If you’d have sat me down ten years ago and asked me what my ideal job would be, I’d probably have described something that didn’t exist. It would have been a strange mixture of conservation, people, Africa and technology – maybe an extra one or two for luck – all spiced up with a touch of positive change and a dash of stubborn determination. The chances of finding something like that were remote, if not impossible. But there’s a saying: “If you can’t predict the future, invent it”. And, it would seem, I have managed to do just that.
Along the way I’ve probably taken the term ‘multidisciplinary’ to a new level, but what do you do when you can’t decide, well, what to do? If you’re passionate about a number of things it seems unfair to be forced to make a choice, so I didn’t. My revised strap line, which came out of an early meeting at Stanford with my old friend, Erik Sundelof, describes quite perfectly what I now do. And it has all the right ingredients – conservation, people, Africa and technology. I was told many-a-time along the way that I should concentrate on one thing, that my message was unclear, but I’m glad I stuck with it.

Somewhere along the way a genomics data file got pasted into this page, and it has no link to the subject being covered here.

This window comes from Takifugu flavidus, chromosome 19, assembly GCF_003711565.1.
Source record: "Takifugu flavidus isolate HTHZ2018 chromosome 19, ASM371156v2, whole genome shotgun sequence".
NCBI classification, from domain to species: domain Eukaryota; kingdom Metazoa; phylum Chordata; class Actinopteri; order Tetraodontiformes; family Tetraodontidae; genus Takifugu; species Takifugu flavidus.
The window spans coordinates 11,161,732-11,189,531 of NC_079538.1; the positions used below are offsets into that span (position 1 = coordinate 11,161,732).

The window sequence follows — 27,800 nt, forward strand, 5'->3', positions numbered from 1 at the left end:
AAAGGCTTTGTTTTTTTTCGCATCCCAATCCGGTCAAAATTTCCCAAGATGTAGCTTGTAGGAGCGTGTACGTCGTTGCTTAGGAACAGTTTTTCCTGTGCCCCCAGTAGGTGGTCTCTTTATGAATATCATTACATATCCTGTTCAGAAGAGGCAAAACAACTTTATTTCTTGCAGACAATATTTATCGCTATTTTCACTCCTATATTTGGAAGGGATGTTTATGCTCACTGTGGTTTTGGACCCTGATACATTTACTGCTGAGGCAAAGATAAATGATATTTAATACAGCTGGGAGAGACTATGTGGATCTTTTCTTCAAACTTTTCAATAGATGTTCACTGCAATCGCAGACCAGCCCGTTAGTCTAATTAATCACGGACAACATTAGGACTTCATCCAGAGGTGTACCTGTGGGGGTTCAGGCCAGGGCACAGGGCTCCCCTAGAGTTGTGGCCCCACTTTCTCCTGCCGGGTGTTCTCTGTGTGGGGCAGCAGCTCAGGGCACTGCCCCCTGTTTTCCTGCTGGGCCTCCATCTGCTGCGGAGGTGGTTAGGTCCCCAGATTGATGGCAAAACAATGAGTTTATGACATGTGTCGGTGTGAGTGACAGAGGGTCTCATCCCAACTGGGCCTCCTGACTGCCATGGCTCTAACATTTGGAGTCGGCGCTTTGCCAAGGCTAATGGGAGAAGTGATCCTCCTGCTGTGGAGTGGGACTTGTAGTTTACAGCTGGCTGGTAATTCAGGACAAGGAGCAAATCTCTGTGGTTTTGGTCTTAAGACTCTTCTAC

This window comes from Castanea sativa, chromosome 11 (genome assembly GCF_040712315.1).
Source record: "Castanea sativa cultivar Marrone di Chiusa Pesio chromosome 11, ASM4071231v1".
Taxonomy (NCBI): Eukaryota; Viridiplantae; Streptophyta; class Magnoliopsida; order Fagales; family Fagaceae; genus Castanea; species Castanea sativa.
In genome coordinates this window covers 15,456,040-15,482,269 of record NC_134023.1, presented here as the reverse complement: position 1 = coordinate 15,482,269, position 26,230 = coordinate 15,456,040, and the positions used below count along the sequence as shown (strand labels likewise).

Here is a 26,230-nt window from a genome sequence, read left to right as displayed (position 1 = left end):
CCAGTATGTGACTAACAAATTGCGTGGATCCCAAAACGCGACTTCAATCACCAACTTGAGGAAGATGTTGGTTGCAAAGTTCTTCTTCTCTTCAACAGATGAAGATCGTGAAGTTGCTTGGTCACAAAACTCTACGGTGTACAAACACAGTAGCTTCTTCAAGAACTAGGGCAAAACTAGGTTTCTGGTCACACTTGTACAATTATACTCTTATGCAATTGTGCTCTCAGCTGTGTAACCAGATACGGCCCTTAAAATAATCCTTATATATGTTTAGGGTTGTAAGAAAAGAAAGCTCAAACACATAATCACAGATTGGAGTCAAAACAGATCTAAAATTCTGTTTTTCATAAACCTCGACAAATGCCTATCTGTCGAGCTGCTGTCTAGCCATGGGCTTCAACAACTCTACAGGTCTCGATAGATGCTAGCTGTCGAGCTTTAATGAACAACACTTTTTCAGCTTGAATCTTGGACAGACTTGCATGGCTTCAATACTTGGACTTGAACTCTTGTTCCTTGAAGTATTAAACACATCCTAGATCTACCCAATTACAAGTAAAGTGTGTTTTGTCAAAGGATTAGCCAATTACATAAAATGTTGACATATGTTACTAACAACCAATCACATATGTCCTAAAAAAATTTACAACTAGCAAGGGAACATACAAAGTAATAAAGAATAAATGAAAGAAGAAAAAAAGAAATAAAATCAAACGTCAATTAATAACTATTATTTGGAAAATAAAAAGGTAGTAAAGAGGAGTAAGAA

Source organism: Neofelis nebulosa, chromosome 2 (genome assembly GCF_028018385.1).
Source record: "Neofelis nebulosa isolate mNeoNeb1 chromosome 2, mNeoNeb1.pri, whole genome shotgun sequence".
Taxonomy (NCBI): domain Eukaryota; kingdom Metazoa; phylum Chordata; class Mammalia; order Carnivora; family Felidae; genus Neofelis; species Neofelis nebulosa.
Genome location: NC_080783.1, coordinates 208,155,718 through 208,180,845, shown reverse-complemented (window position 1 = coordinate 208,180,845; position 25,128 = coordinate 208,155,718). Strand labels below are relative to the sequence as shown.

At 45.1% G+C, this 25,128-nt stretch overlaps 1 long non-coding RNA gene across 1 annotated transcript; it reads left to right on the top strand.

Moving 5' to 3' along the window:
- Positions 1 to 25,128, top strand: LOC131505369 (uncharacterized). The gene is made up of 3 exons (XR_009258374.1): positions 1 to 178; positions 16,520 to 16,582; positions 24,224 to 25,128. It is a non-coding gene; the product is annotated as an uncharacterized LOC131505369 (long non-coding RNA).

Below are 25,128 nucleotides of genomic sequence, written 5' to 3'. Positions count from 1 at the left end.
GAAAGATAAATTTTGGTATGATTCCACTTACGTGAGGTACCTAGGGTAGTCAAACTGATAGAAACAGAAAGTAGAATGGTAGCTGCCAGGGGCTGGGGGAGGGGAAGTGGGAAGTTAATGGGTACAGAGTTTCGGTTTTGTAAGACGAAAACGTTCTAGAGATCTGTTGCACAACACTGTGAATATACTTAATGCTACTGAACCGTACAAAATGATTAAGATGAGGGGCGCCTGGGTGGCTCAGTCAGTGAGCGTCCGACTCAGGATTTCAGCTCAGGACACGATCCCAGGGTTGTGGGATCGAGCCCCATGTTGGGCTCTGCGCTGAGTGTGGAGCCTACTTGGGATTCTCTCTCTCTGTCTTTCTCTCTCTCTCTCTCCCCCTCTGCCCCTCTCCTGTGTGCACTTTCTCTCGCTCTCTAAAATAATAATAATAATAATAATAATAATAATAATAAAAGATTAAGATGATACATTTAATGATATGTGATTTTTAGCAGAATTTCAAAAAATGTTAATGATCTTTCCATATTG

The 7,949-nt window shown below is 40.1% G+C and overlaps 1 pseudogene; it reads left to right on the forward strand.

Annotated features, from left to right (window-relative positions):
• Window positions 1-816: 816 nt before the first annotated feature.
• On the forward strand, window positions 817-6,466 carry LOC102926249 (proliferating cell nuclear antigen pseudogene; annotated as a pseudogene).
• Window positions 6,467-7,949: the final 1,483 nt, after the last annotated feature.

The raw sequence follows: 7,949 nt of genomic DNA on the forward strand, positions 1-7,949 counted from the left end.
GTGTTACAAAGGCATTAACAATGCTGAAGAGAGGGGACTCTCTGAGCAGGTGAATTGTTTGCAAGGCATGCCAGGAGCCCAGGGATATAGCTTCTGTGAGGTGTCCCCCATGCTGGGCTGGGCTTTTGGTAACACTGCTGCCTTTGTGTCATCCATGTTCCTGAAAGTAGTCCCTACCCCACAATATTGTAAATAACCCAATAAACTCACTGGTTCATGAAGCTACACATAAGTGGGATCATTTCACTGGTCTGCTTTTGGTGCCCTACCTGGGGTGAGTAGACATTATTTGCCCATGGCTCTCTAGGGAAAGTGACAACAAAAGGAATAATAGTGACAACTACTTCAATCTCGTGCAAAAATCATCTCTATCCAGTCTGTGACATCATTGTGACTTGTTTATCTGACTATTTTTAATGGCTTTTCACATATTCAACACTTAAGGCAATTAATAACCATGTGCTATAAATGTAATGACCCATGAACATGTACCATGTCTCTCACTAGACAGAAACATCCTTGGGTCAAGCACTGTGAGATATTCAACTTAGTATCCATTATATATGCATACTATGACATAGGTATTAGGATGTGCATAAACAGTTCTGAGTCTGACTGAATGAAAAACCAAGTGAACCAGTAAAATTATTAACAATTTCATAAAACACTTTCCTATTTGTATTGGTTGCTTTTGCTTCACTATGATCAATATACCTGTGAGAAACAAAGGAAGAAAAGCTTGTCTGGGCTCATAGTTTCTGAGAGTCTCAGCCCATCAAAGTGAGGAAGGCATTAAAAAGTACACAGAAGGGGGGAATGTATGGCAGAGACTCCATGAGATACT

Eight months have passed since I arrived at Stanford to take up a Fellowship on the Reuters Digital Vision Program. It has been an incredibly positive experience, and interest in my work is at an all-time high. This has come at a time when interest in the interface between people and technology in developing countries – and mobile in particular – is about to hit a steep upward curve. It might sound odd, but I feel like I’ve suddenly woken up in this strange place.
The place I dreamed of all those years ago…